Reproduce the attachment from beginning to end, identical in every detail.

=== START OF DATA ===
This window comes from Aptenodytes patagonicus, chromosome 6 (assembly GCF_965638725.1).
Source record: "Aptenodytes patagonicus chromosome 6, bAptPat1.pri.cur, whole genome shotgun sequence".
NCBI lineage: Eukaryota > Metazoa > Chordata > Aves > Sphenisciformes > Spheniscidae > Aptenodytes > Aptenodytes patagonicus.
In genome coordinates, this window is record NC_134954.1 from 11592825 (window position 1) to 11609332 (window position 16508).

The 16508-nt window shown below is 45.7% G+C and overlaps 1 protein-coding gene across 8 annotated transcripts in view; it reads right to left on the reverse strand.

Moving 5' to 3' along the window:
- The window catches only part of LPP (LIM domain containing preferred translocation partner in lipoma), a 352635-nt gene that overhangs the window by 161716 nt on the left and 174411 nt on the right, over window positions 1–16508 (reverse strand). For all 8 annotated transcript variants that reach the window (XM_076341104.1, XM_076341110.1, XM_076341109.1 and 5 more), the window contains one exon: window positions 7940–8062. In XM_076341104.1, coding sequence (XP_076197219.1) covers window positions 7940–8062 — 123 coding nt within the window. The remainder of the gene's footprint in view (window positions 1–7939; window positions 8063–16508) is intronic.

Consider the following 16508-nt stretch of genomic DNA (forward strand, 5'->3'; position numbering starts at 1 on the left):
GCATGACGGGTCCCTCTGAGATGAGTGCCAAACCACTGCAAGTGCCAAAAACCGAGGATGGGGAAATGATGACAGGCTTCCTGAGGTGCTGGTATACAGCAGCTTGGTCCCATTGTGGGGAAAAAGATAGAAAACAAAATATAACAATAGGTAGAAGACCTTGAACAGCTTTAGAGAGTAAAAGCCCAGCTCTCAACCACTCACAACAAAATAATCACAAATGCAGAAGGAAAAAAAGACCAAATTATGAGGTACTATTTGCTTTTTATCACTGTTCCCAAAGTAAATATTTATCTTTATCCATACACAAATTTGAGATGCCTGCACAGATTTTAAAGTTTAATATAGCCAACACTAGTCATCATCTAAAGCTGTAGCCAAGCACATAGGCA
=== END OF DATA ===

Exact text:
This window comes from Aptenodytes patagonicus, chromosome 6 (assembly GCF_965638725.1).
Source record: "Aptenodytes patagonicus chromosome 6, bAptPat1.pri.cur, whole genome shotgun sequence".
NCBI lineage: Eukaryota > Metazoa > Chordata > Aves > Sphenisciformes > Spheniscidae > Aptenodytes > Aptenodytes patagonicus.
In genome coordinates, this window is record NC_134954.1 from 11592825 (window position 1) to 11609332 (window position 16508).

The 16508-nt window shown below is 45.7% G+C and overlaps 1 protein-coding gene across 8 annotated transcripts in view; it reads right to left on the reverse strand.

Moving 5' to 3' along the window:
- The window catches only part of LPP (LIM domain containing preferred translocation partner in lipoma), a 352635-nt gene that overhangs the window by 161716 nt on the left and 174411 nt on the right, over window positions 1–16508 (reverse strand). For all 8 annotated transcript variants that reach the window (XM_076341104.1, XM_076341110.1, XM_076341109.1 and 5 more), the window contains one exon: window positions 7940–8062. In XM_076341104.1, coding sequence (XP_076197219.1) covers window positions 7940–8062 — 123 coding nt within the window. The remainder of the gene's footprint in view (window positions 1–7939; window positions 8063–16508) is intronic.

Consider the following 16508-nt stretch of genomic DNA (forward strand, 5'->3'; position numbering starts at 1 on the left):
GCATGACGGGTCCCTCTGAGATGAGTGCCAAACCACTGCAAGTGCCAAAAACCGAGGATGGGGAAATGATGACAGGCTTCCTGAGGTGCTGGTATACAGCAGCTTGGTCCCATTGTGGGGAAAAAGATAGAAAACAAAATATAACAATAGGTAGAAGACCTTGAACAGCTTTAGAGAGTAAAAGCCCAGCTCTCAACCACTCACAACAAAATAATCACAAATGCAGAAGGAAAAAAAGACCAAATTATGAGGTACTATTTGCTTTTTATCACTGTTCCCAAAGTAAATATTTATCTTTATCCATACACAAATTTGAGATGCCTGCACAGATTTTAAAGTTTAATATAGCCAACACTAGTCATCATCTAAAGCTGTAGCCAAGCACATAGGCA